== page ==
Blogs » Your Advocate: an editor's blog » Lehrer reminds me to ask: In the digital age, what connects us across cyberspace?

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I first heard Jim Lehrer give the Victoria bus call at a Harvard commencement address in 2006. Little did I know then his call would lead me to my new home.

If you care at all about journalism's role in democracy, you're a fan of Jim Lehrer. His speech at Harvard provided a perfect ending to my amazing year as a Nieman fellow. Here's what I blogged then about Lehrer's speech:

"Lehrer described American society as more disconnected than he has ever seen it and called for a national service. ... I share some of Lehrer’s concerns about society fragmenting. A community newspaper, at its best, connects people. In the digital age, what connects us across cyberspace?"

That question came to mind again as Lehrer spoke so vividly and emotionally about his brief time in Victoria. In Advocate reporter Erica Rodriguez's well-crafted story Saturday, Lehrer recalls the Victoria College dean's fight to get the young student accepted into the University of Missouri journalism school. Lehrer's fondness for and friendships in Victoria run deep.

Erica, a promising young reporter, and I chatted briefly about why Lehrer would still hold so dear a place he left almost 60 years ago. At the risk of being too metaphysical, I suggest it's because you feel deeply the connections surrounding this historic town.

At a reception in the home of history professor Mike Hummel, Lehrer encouraged me to let him know how the Advocate is faring in the digital age of blogs, Tweets and online comments. He was excited to learn a newspaper broadcast his speech live on the Internet, aired its morning news meetings and produced a show called the Advocast (which features a special report on Lehrer this Monday). He suggested the Advocate could be a model for others to follow through the digital revolution.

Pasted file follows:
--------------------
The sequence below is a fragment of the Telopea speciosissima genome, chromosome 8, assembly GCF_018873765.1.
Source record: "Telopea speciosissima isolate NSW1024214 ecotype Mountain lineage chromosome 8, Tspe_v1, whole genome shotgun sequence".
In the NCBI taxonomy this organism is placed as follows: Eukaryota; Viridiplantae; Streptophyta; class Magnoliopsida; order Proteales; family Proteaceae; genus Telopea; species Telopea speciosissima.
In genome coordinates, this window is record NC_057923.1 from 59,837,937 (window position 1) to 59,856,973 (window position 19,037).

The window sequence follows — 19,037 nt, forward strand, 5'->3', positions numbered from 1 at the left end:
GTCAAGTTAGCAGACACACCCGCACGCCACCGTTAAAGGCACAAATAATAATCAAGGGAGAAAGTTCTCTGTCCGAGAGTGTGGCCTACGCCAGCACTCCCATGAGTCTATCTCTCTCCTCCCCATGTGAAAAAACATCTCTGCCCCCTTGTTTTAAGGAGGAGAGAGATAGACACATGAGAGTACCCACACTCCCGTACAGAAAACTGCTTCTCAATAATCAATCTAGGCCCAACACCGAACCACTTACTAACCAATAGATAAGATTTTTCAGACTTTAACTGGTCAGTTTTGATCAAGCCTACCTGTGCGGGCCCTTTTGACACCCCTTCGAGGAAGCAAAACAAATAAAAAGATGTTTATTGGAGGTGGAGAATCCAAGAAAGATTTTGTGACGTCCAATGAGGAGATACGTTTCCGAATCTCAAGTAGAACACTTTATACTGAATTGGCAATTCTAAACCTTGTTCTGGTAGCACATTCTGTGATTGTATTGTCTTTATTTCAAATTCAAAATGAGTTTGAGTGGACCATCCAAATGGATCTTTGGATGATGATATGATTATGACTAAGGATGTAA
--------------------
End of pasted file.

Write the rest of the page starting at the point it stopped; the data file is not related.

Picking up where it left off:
I reached out and lightly touched Advocate co-owner Kay McHaney, telling Lehrer that she was the model. He instantly picked up on that reference and quoted famed Washington Post editor Ben Bradlee talking about another Kay -- Katharine Graham. "What do you need to make a great paper?" Lehrer said, using a gruff voice to channel Bradlee. "A great owner."

If that's so, the Advocate's future is secure on any media platform.

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Advocate vice president Dan Easton snapped this picture using my iPhone, prompting Lehrer to joke about the days when people had cameras. Dan, a software engineer by training, is a member of the third-generation of Advocate family ownership who also makes me feel good about the newspaper's future.